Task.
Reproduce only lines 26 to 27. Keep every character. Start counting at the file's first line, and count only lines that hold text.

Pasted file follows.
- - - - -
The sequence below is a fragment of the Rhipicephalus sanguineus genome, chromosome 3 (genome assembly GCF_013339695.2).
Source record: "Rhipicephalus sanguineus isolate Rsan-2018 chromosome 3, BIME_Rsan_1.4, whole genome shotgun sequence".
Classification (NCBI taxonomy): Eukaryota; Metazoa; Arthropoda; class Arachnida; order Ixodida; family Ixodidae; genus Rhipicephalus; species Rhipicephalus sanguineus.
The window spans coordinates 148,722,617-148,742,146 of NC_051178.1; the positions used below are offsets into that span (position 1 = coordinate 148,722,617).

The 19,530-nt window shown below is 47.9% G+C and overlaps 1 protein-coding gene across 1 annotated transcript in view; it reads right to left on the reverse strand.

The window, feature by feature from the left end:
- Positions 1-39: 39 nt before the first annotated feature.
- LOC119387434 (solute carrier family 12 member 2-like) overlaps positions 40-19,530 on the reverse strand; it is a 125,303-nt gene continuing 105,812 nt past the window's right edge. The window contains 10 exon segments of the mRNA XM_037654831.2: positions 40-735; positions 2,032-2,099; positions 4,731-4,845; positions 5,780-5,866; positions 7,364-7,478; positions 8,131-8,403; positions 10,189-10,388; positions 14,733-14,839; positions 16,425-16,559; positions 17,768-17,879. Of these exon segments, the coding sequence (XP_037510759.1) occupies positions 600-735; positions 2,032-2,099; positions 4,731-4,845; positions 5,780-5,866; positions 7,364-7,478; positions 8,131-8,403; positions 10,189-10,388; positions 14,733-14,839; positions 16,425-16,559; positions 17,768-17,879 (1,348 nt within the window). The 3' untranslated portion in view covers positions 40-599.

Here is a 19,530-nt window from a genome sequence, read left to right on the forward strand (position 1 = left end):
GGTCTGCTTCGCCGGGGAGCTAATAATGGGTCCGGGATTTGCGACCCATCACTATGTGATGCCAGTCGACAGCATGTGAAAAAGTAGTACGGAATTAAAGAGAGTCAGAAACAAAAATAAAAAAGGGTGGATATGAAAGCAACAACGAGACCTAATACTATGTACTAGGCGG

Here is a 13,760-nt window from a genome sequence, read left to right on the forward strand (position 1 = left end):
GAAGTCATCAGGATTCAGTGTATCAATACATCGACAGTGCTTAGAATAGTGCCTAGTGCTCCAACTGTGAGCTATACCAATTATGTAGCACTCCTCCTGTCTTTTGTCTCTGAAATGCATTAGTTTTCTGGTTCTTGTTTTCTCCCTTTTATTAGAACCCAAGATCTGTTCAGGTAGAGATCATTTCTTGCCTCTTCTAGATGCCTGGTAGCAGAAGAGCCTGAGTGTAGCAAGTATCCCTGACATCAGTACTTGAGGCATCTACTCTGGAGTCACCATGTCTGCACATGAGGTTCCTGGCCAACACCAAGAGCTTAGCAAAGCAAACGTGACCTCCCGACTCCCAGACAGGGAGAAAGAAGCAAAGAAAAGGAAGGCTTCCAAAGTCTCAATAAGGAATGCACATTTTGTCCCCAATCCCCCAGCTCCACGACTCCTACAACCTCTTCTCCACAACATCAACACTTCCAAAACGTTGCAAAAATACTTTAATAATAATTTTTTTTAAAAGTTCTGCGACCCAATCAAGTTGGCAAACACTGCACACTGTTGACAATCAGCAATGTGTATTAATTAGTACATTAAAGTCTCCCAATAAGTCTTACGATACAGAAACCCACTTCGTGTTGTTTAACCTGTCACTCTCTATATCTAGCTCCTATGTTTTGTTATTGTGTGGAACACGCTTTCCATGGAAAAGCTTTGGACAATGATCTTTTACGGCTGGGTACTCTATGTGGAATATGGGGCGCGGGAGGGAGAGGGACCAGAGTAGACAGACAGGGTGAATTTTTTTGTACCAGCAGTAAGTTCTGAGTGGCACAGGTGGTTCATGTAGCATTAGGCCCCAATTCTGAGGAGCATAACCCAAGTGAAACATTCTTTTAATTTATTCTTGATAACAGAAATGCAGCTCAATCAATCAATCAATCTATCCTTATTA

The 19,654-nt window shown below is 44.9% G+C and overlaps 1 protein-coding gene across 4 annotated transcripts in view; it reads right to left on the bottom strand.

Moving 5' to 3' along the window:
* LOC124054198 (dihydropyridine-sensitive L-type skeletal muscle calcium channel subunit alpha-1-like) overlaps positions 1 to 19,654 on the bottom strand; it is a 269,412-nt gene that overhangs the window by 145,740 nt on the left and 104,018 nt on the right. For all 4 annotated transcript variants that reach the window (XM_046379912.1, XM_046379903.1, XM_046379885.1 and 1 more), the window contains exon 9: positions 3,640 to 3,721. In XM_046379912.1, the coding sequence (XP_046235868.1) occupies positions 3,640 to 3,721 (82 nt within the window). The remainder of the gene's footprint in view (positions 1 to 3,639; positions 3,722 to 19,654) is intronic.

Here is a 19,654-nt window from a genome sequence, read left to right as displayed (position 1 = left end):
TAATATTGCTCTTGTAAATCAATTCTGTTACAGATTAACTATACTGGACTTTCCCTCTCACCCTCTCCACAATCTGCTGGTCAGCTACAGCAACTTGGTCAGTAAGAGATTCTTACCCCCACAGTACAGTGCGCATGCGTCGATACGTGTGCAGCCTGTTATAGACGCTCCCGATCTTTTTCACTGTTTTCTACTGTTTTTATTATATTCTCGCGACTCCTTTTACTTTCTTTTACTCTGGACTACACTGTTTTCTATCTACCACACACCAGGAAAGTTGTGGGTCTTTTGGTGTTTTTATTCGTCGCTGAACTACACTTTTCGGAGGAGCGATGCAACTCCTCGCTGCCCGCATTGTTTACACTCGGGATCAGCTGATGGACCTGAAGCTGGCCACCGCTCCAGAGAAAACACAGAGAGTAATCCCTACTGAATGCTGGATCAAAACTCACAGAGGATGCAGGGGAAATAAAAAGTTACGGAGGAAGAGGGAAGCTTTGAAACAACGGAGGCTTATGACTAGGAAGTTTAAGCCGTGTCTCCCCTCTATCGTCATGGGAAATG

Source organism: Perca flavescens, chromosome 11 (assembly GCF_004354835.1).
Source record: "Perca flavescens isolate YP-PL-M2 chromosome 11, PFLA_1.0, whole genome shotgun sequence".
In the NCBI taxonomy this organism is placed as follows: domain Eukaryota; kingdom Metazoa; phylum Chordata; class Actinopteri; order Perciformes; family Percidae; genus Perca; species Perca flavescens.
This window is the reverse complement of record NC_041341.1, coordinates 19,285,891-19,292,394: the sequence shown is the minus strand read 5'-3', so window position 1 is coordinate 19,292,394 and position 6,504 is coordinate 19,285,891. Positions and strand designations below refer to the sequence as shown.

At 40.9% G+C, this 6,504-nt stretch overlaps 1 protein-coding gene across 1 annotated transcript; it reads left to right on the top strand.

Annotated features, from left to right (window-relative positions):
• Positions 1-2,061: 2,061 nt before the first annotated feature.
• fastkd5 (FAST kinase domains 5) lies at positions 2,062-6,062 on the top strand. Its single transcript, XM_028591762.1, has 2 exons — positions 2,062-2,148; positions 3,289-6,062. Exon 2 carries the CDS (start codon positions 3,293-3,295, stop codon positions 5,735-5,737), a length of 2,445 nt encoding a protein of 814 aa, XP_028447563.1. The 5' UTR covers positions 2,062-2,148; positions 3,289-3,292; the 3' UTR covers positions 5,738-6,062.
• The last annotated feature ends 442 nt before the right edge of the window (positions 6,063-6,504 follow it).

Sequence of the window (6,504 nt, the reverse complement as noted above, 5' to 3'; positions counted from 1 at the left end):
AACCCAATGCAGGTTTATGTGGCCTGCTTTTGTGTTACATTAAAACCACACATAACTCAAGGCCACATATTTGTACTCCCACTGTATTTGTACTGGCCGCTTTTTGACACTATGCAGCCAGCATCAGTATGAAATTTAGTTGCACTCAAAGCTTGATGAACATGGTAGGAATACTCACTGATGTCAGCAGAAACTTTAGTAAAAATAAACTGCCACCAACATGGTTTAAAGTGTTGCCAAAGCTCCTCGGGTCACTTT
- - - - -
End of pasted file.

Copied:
• The last annotated feature ends 442 nt before the right edge of the window (positions 6,063-6,504 follow it).

Sequence of the window (6,504 nt, the reverse complement as noted above, 5' to 3'; positions counted from 1 at the left end):